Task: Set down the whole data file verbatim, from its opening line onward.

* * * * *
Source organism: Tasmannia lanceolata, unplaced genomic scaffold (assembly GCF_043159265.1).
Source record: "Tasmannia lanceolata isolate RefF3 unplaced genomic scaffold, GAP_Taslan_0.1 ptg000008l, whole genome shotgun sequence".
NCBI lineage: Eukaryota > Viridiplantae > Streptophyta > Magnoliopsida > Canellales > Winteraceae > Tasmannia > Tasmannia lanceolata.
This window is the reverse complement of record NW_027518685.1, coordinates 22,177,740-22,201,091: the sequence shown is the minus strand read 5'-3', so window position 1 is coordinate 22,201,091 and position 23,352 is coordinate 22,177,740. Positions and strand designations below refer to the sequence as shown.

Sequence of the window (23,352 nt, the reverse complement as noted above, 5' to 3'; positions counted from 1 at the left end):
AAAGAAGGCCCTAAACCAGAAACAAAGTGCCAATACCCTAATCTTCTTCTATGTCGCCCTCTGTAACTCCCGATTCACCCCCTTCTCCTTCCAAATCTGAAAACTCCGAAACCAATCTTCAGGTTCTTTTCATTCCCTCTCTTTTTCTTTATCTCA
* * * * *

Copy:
Source organism: Tasmannia lanceolata, unplaced genomic scaffold (assembly GCF_043159265.1).
Source record: "Tasmannia lanceolata isolate RefF3 unplaced genomic scaffold, GAP_Taslan_0.1 ptg000008l, whole genome shotgun sequence".
NCBI lineage: Eukaryota > Viridiplantae > Streptophyta > Magnoliopsida > Canellales > Winteraceae > Tasmannia > Tasmannia lanceolata.
This window is the reverse complement of record NW_027518685.1, coordinates 22,177,740-22,201,091: the sequence shown is the minus strand read 5'-3', so window position 1 is coordinate 22,201,091 and position 23,352 is coordinate 22,177,740. Positions and strand designations below refer to the sequence as shown.

Sequence of the window (23,352 nt, the reverse complement as noted above, 5' to 3'; positions counted from 1 at the left end):
AAAGAAGGCCCTAAACCAGAAACAAAGTGCCAATACCCTAATCTTCTTCTATGTCGCCCTCTGTAACTCCCGATTCACCCCCTTCTCCTTCCAAATCTGAAAACTCCGAAACCAATCTTCAGGTTCTTTTCATTCCCTCTCTTTTTCTTTATCTCA